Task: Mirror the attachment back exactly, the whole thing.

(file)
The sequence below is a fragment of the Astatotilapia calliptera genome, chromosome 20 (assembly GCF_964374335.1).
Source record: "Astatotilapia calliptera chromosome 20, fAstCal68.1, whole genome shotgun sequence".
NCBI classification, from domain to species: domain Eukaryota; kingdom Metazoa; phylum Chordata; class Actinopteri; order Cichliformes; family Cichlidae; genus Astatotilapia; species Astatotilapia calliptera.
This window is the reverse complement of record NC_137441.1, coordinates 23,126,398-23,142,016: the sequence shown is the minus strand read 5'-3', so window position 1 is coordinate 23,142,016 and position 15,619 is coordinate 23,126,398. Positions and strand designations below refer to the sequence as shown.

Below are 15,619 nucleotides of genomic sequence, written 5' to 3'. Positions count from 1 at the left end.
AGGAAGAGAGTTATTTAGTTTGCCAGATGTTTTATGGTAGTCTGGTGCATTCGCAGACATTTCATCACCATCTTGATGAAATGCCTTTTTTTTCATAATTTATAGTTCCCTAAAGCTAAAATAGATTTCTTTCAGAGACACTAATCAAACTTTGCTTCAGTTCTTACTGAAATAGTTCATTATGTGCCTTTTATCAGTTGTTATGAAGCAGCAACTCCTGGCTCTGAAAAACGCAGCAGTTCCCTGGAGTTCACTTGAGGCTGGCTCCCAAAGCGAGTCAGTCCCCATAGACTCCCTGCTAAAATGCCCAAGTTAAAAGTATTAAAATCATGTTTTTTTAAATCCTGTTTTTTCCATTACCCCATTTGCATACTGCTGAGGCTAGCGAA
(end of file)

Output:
The sequence below is a fragment of the Astatotilapia calliptera genome, chromosome 20 (assembly GCF_964374335.1).
Source record: "Astatotilapia calliptera chromosome 20, fAstCal68.1, whole genome shotgun sequence".
NCBI classification, from domain to species: domain Eukaryota; kingdom Metazoa; phylum Chordata; class Actinopteri; order Cichliformes; family Cichlidae; genus Astatotilapia; species Astatotilapia calliptera.
This window is the reverse complement of record NC_137441.1, coordinates 23,126,398-23,142,016: the sequence shown is the minus strand read 5'-3', so window position 1 is coordinate 23,142,016 and position 15,619 is coordinate 23,126,398. Positions and strand designations below refer to the sequence as shown.

Below are 15,619 nucleotides of genomic sequence, written 5' to 3'. Positions count from 1 at the left end.
AGGAAGAGAGTTATTTAGTTTGCCAGATGTTTTATGGTAGTCTGGTGCATTCGCAGACATTTCATCACCATCTTGATGAAATGCCTTTTTTTTCATAATTTATAGTTCCCTAAAGCTAAAATAGATTTCTTTCAGAGACACTAATCAAACTTTGCTTCAGTTCTTACTGAAATAGTTCATTATGTGCCTTTTATCAGTTGTTATGAAGCAGCAACTCCTGGCTCTGAAAAACGCAGCAGTTCCCTGGAGTTCACTTGAGGCTGGCTCCCAAAGCGAGTCAGTCCCCATAGACTCCCTGCTAAAATGCCCAAGTTAAAAGTATTAAAATCATGTTTTTTTAAATCCTGTTTTTTCCATTACCCCATTTGCATACTGCTGAGGCTAGCGAA